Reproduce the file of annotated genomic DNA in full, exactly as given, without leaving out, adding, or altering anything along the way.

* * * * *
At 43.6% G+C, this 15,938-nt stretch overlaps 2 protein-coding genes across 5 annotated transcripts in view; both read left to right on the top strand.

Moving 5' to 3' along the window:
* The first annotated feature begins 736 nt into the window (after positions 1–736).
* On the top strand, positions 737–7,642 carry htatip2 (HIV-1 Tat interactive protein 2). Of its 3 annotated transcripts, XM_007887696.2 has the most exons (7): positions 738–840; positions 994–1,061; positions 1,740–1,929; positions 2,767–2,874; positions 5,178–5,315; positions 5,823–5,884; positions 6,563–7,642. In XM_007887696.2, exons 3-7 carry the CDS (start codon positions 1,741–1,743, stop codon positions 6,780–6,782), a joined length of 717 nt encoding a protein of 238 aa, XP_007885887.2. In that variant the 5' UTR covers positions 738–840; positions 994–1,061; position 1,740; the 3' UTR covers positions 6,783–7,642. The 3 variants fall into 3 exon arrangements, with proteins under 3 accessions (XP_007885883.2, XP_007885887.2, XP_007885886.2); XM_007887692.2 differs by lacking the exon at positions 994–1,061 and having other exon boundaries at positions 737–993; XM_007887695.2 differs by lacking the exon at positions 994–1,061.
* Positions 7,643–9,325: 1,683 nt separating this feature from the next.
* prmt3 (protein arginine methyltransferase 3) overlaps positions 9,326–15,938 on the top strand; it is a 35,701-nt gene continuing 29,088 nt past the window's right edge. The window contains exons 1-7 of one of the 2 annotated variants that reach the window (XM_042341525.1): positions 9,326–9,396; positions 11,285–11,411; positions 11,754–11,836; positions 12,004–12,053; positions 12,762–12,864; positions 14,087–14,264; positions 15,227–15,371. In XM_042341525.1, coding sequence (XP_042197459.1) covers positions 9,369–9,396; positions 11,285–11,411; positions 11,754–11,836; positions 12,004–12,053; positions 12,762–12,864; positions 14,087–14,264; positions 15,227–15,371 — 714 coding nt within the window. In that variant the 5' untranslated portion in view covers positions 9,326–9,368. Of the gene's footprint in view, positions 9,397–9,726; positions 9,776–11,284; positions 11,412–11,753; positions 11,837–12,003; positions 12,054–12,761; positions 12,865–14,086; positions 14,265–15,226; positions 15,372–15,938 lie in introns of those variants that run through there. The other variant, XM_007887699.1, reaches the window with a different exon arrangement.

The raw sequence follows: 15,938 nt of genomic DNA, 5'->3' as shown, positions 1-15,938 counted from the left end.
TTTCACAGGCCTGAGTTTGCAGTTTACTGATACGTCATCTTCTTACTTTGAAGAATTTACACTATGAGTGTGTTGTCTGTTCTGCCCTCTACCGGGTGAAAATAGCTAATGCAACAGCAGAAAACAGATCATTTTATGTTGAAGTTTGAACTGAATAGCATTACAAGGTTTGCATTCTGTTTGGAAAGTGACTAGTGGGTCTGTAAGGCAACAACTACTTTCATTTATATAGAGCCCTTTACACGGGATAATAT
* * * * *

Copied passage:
At 43.6% G+C, this 15,938-nt stretch overlaps 2 protein-coding genes across 5 annotated transcripts in view; both read left to right on the top strand.

Moving 5' to 3' along the window:
* The first annotated feature begins 736 nt into the window (after positions 1–736).
* On the top strand, positions 737–7,642 carry htatip2 (HIV-1 Tat interactive protein 2). Of its 3 annotated transcripts, XM_007887696.2 has the most exons (7): positions 738–840; positions 994–1,061; positions 1,740–1,929; positions 2,767–2,874; positions 5,178–5,315; positions 5,823–5,884; positions 6,563–7,642. In XM_007887696.2, exons 3-7 carry the CDS (start codon positions 1,741–1,743, stop codon positions 6,780–6,782), a joined length of 717 nt encoding a protein of 238 aa, XP_007885887.2. In that variant the 5' UTR covers positions 738–840; positions 994–1,061; position 1,740; the 3' UTR covers positions 6,783–7,642. The 3 variants fall into 3 exon arrangements, with proteins under 3 accessions (XP_007885883.2, XP_007885887.2, XP_007885886.2); XM_007887692.2 differs by lacking the exon at positions 994–1,061 and having other exon boundaries at positions 737–993; XM_007887695.2 differs by lacking the exon at positions 994–1,061.
* Positions 7,643–9,325: 1,683 nt separating this feature from the next.
* prmt3 (protein arginine methyltransferase 3) overlaps positions 9,326–15,938 on the top strand; it is a 35,701-nt gene continuing 29,088 nt past the window's right edge. The window contains exons 1-7 of one of the 2 annotated variants that reach the window (XM_042341525.1): positions 9,326–9,396; positions 11,285–11,411; positions 11,754–11,836; positions 12,004–12,053; positions 12,762–12,864; positions 14,087–14,264; positions 15,227–15,371. In XM_042341525.1, coding sequence (XP_042197459.1) covers positions 9,369–9,396; positions 11,285–11,411; positions 11,754–11,836; positions 12,004–12,053; positions 12,762–12,864; positions 14,087–14,264; positions 15,227–15,371 — 714 coding nt within the window. In that variant the 5' untranslated portion in view covers positions 9,326–9,368. Of the gene's footprint in view, positions 9,397–9,726; positions 9,776–11,284; positions 11,412–11,753; positions 11,837–12,003; positions 12,054–12,761; positions 12,865–14,086; positions 14,265–15,226; positions 15,372–15,938 lie in introns of those variants that run through there. The other variant, XM_007887699.1, reaches the window with a different exon arrangement.

The raw sequence follows: 15,938 nt of genomic DNA, 5'->3' as shown, positions 1-15,938 counted from the left end.
TTTCACAGGCCTGAGTTTGCAGTTTACTGATACGTCATCTTCTTACTTTGAAGAATTTACACTATGAGTGTGTTGTCTGTTCTGCCCTCTACCGGGTGAAAATAGCTAATGCAACAGCAGAAAACAGATCATTTTATGTTGAAGTTTGAACTGAATAGCATTACAAGGTTTGCATTCTGTTTGGAAAGTGACTAGTGGGTCTGTAAGGCAACAACTACTTTCATTTATATAGAGCCCTTTACACGGGATAATAT